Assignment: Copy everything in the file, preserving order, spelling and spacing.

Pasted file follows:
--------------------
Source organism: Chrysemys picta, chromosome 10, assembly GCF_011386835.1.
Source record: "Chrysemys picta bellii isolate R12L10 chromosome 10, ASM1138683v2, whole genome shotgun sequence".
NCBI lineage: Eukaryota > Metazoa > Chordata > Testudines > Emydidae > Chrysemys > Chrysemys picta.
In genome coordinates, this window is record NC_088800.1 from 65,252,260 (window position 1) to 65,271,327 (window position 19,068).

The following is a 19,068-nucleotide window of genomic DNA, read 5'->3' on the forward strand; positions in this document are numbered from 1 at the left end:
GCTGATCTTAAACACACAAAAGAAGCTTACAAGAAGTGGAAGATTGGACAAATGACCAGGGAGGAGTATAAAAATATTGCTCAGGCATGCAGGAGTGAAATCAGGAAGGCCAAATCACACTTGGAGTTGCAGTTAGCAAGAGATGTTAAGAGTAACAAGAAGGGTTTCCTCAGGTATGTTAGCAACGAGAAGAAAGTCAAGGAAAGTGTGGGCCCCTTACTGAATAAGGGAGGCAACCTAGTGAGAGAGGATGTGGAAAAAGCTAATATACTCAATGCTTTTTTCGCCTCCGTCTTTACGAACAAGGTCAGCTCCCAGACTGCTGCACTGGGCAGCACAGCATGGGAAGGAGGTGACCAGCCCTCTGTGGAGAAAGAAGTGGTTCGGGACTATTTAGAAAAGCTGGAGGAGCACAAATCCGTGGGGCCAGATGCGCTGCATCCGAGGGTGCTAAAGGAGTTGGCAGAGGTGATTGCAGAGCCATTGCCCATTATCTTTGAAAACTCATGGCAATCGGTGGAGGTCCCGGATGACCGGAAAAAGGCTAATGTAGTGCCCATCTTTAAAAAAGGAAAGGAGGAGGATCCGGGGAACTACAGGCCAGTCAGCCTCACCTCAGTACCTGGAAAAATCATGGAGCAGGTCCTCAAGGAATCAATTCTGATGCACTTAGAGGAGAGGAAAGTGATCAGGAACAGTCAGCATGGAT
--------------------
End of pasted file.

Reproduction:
Source organism: Chrysemys picta, chromosome 10, assembly GCF_011386835.1.
Source record: "Chrysemys picta bellii isolate R12L10 chromosome 10, ASM1138683v2, whole genome shotgun sequence".
NCBI lineage: Eukaryota > Metazoa > Chordata > Testudines > Emydidae > Chrysemys > Chrysemys picta.
In genome coordinates, this window is record NC_088800.1 from 65,252,260 (window position 1) to 65,271,327 (window position 19,068).

The following is a 19,068-nucleotide window of genomic DNA, read 5'->3' on the forward strand; positions in this document are numbered from 1 at the left end:
GCTGATCTTAAACACACAAAAGAAGCTTACAAGAAGTGGAAGATTGGACAAATGACCAGGGAGGAGTATAAAAATATTGCTCAGGCATGCAGGAGTGAAATCAGGAAGGCCAAATCACACTTGGAGTTGCAGTTAGCAAGAGATGTTAAGAGTAACAAGAAGGGTTTCCTCAGGTATGTTAGCAACGAGAAGAAAGTCAAGGAAAGTGTGGGCCCCTTACTGAATAAGGGAGGCAACCTAGTGAGAGAGGATGTGGAAAAAGCTAATATACTCAATGCTTTTTTCGCCTCCGTCTTTACGAACAAGGTCAGCTCCCAGACTGCTGCACTGGGCAGCACAGCATGGGAAGGAGGTGACCAGCCCTCTGTGGAGAAAGAAGTGGTTCGGGACTATTTAGAAAAGCTGGAGGAGCACAAATCCGTGGGGCCAGATGCGCTGCATCCGAGGGTGCTAAAGGAGTTGGCAGAGGTGATTGCAGAGCCATTGCCCATTATCTTTGAAAACTCATGGCAATCGGTGGAGGTCCCGGATGACCGGAAAAAGGCTAATGTAGTGCCCATCTTTAAAAAAGGAAAGGAGGAGGATCCGGGGAACTACAGGCCAGTCAGCCTCACCTCAGTACCTGGAAAAATCATGGAGCAGGTCCTCAAGGAATCAATTCTGATGCACTTAGAGGAGAGGAAAGTGATCAGGAACAGTCAGCATGGAT